Although many people identify culturally as Romanian, German or Hungarian, many whom I have spoken with also identify strongly with Transylvania.  Many tell me something along the lines of, "I am a Transylvanian Saxon" or "I am Romanian, but I live (or lived) in Transylvania."

There is an element of love and pride in the land that many grew up in, and they find a part of their hearts and lives heavily interwoven in the land.  Some left many years ago, but they still speak about Transylvania as if they left there only a short while before.  Some have gone back several times to see the places where they or their parents grew up, and others have not.  Some now consider this place as simply being another part of Europe, whereas others see it as simply "Transylvania."  For them, it doesn't matter if there is a bit of pride in the place or its history.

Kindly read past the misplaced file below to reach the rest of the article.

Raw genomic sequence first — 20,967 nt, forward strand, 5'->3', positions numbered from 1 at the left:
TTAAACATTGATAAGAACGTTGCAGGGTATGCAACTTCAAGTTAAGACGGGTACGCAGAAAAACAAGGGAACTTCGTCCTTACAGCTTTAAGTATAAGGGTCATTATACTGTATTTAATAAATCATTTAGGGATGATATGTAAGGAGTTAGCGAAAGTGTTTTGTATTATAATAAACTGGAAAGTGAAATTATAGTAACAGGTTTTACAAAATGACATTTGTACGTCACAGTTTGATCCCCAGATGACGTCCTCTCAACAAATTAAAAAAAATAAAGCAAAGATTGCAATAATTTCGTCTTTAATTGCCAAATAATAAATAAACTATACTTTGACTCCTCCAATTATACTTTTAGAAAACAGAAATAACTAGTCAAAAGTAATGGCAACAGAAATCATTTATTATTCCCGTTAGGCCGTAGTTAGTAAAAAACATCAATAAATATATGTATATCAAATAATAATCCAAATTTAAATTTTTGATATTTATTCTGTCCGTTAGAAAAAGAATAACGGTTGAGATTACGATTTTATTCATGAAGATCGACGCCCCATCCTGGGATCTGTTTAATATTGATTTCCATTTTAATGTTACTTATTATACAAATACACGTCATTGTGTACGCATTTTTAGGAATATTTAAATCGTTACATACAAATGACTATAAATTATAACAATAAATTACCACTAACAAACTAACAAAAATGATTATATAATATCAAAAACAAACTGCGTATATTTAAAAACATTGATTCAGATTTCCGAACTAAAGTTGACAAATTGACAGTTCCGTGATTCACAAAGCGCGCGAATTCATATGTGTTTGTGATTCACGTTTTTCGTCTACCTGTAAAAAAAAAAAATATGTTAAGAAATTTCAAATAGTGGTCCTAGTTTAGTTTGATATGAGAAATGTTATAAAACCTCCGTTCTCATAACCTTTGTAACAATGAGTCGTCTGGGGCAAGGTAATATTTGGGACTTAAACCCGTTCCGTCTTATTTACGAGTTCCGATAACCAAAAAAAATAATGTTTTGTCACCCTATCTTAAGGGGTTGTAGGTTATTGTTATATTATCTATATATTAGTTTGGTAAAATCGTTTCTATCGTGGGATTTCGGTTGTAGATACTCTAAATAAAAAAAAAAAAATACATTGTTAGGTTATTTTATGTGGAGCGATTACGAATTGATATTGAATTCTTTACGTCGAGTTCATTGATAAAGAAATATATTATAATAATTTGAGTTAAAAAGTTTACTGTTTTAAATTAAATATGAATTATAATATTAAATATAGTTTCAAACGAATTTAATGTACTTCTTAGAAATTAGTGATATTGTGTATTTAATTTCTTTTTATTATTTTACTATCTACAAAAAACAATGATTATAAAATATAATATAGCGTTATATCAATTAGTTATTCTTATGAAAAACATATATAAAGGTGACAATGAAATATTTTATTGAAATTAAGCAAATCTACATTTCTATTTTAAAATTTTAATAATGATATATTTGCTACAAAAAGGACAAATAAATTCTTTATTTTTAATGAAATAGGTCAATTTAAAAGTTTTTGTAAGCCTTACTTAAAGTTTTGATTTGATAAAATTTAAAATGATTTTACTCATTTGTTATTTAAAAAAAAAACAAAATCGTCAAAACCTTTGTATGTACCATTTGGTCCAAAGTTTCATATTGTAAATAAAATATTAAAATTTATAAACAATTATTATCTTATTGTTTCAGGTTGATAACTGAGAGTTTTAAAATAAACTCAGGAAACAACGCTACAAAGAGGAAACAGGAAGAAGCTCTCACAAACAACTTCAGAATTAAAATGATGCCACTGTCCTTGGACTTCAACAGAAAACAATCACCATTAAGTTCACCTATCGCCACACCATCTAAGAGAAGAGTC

Transylvania is a place people should be proud of.  It is a place where, for the most part, people were allowed to live with extensive cultural freedoms.  This is not to suggest that one or the other of the countries which Transylvania was a part of didn't push for more rights or less rights for one group or another, but in comparison with other places in the world, this area fared well.  Politically, this meant that more men (this was still a patriarchal society) could vote or have more civic freedom, and the religious differences of the Germans, Romanians or Hungarians were tolerated if the person in question was not planning to go into a high political office.  Transylvania and its people aren't perfect, but it is better there than in many places where there are (or were) large minorities in the land.